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The U.S. and Japan May Literally Start a War over Rocks in the South China Sea

July 2, 2016 Topic: Security Region: Asia Tags: South China SeaUnited StatesJapanChinaDefense

The U.S. and Japan May Literally Start a War over Rocks in the South China Sea

Washington’s commitment to Tokyo may endanger American security.

Perhaps encouraged by U.S. statements, in April 2012, in the midst of a standoff with China over Scarborough Shoal, Philippines Foreign Secretary Albert del Rosario stated that “In terms of U.S. commitment . . . they have expressed that they will honor their obligations under the Mutual Defense Treaty.” Manila has called for explicitly including the disputed islands in the United States–Philippines Mutual Defense Treaty, but the 2014 Enhanced Defense Cooperation Agreement left this ambiguous. The treaty only commits the United States to help defend the “metropolitan territory” of the Philippines and the “Pacific Area.” Beyond that, Washington has remained evasive on the extent of its commitment.

In a May 2016 interview, former Philippines president Benigno Aquino III asserted that the U.S. “has to maintain . . . the confidence of one of its allies,” and “would be obligated to take military action in the South China Sea if China moved to reclaim a hotly contested reef directly off the Philippine shore.” The following month, at the Shangri-La Dialogue, Defense Secretary Ash Carter, answering a question about a U.S. response if China’s continues is territorial expansion in the South, especially occupying Scarborough Shoal, stated, “it will result in actions being taken . . . by the United States . . . . which will have the effect of not only increasing tensions, but isolating China.” Speaking at the conference, Senator John McCain said, “I am confident that America will continue to . . . secure our enduring national interests, uphold our treaty commitments, and safeguard open seas and open commerce.” Neither explicitly referenced coming to the defense of the Philippines if it is embroiled in a militarized conflict over disputed islands as an obligation under the U.S.-Philippines mutual defense treaty. Some have suggested that Washington should strengthen the alliance with the Philippines and “announce that its mutual defense treaty with the Philippines includes the disputed Scarborough Shoal,” but recognize that this “might unintentionally promote more provocative behavior by the Philippines.” Washington has recently taken steps to enhance the Philippines’ air and maritime domain awareness.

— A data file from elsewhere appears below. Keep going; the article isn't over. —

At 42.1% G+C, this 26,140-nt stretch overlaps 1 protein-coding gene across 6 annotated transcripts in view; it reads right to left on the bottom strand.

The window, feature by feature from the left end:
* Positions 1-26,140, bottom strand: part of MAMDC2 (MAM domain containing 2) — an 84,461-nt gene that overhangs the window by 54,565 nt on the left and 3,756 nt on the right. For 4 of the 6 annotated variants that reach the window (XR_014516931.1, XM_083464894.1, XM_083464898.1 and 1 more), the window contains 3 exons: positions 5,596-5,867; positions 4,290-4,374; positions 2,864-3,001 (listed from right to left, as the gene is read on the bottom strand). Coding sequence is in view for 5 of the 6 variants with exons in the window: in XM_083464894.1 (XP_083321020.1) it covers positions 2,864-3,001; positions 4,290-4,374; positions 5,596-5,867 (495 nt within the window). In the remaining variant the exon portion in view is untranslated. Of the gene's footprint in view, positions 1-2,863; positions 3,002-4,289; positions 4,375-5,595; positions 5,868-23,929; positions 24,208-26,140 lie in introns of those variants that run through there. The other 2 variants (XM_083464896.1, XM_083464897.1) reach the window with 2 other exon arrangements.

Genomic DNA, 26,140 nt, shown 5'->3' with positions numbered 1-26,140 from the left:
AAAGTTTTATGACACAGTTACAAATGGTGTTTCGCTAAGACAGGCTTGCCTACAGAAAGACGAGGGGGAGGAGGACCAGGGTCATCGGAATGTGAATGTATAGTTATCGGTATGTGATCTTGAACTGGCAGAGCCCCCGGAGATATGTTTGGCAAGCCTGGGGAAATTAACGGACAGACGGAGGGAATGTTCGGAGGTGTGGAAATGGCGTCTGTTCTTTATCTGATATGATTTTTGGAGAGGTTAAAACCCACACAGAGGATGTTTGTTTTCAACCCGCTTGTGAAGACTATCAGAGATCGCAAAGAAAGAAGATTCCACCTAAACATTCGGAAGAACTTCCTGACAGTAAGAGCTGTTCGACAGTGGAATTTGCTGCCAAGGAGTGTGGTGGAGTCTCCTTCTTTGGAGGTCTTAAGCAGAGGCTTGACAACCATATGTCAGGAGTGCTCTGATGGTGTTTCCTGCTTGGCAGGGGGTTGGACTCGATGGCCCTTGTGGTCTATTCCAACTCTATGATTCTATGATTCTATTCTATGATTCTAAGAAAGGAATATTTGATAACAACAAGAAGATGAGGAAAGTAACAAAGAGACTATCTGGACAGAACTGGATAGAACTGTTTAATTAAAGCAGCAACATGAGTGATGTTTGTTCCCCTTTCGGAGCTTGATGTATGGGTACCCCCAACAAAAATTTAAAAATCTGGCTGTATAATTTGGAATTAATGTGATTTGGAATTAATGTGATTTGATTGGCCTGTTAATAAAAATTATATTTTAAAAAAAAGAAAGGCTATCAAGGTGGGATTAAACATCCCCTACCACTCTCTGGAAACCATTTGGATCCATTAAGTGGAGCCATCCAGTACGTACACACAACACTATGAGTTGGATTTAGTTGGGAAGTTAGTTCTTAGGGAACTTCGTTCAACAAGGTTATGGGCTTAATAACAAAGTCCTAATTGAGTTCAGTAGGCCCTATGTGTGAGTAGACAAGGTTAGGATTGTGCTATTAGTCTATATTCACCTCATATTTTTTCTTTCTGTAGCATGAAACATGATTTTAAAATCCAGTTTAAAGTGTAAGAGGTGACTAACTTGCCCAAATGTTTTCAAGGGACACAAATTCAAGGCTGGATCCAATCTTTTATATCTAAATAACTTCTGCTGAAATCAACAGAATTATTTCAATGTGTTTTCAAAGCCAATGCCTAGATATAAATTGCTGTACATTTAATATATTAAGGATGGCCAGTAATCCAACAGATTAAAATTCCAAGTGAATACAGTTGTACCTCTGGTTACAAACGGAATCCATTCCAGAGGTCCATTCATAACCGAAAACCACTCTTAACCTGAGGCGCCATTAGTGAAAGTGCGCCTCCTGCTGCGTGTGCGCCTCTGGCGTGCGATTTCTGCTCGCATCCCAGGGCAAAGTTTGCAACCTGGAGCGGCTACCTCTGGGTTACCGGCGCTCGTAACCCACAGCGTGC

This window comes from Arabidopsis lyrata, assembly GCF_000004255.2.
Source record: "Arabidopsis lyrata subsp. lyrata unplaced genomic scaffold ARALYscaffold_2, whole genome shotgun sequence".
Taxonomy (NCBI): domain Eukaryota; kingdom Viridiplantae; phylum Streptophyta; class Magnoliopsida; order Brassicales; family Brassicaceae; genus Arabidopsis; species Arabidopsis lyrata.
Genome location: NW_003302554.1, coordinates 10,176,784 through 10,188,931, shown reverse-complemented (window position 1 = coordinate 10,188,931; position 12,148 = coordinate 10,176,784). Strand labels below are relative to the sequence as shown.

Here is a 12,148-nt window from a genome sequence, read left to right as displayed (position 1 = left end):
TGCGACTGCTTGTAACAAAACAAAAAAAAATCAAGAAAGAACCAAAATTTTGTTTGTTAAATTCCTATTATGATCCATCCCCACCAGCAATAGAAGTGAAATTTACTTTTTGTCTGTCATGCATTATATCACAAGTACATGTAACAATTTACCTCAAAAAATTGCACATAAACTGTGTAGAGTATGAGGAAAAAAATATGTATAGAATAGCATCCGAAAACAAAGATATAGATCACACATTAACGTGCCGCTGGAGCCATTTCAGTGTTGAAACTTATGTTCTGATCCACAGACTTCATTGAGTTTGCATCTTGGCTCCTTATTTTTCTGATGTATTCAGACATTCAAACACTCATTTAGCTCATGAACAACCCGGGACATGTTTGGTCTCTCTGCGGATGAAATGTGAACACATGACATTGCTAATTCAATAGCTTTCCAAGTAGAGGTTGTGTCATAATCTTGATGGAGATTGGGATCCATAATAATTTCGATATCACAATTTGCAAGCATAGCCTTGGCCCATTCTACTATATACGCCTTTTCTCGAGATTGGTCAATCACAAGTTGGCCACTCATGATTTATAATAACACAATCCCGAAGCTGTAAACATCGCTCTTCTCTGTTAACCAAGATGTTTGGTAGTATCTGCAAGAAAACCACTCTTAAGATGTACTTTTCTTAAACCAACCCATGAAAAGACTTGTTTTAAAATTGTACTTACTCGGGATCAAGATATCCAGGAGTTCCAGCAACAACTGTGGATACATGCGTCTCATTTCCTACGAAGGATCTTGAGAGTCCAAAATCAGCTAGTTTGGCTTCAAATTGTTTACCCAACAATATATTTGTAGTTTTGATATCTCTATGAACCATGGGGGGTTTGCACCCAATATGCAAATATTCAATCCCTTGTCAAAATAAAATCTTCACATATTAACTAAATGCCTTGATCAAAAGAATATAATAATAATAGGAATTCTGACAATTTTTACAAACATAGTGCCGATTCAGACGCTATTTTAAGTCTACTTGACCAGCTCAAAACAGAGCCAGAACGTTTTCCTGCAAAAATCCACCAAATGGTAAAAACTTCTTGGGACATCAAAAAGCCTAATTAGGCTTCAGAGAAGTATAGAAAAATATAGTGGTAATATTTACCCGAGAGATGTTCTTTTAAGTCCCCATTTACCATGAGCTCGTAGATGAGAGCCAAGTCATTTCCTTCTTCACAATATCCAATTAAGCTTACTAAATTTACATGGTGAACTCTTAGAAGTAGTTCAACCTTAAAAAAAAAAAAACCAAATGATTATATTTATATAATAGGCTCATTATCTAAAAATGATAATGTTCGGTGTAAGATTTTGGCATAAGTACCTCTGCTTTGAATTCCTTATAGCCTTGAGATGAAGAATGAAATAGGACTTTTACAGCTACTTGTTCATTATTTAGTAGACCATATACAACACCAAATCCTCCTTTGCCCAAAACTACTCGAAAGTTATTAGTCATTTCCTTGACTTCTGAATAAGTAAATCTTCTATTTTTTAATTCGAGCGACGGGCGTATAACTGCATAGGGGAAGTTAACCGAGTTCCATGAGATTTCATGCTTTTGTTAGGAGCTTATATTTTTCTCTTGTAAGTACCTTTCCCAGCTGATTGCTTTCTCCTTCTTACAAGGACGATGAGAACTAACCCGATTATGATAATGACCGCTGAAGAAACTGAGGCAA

When the much anticipated Permanent Court of Arbitration ruling is issued, assuming it is favorable to the Philippines, this will provide Manila legal and political leverage to press for more resolute U.S. support when the Philippines seeks to enforce the court’s judgement or if China moves against Scarborough Shoal. Anticipating Washington’s support, the Philippines also may show less restraint and engage in riskier behavior when asserting claims against China, potentially entrapping Washington in a militarized conflict with Beijing over uninhabitable rocks in the South China Sea. However, newly-installed Philippine president Rodrigo Duterte’s conciliatory position contrasts with former president Aquino’s. Duterte has indicated that he will pursue conciliation with Beijing, even with a favorable decision by the Permanent Court of Arbitration. But, while this will reduce the likelihood of the U.S. becoming entrapped in a Philippines-China conflict, it also will cause some tension in the U.S.–Philippines alliance if it appears that Manila is distancing itself from Washington.

Beijing is attuned to the alliance security dilemma and China’s Foreign Ministry Spokesperson warned Washington that “strengthening . . . the military alliance will only aggravate confrontation and does not help solve the issue. China hopes [the] relevant country could bear in mind regional peace and stability, take a responsible attitude and act prudently.” With the alliance security dilemma in mind, Washington must carefully calibrate its commitments. The U.S. does not want to enable its allies and risk entrapment, but also does not want to give carte blanche to China. This is especially true regarding the hypersensitive issue of territorial disputes, one of the major causes of war.

Eric Hyer is an associate professor of political science and Asian Studies at Brigham Young University. His most recent book is The Pragmatic Dragon: China’s Grand Strategy and Boundary Settlements (University of British Columbia Press, 2015).

Image: Chinese navy frigate. Flickr/Charles W. Clark.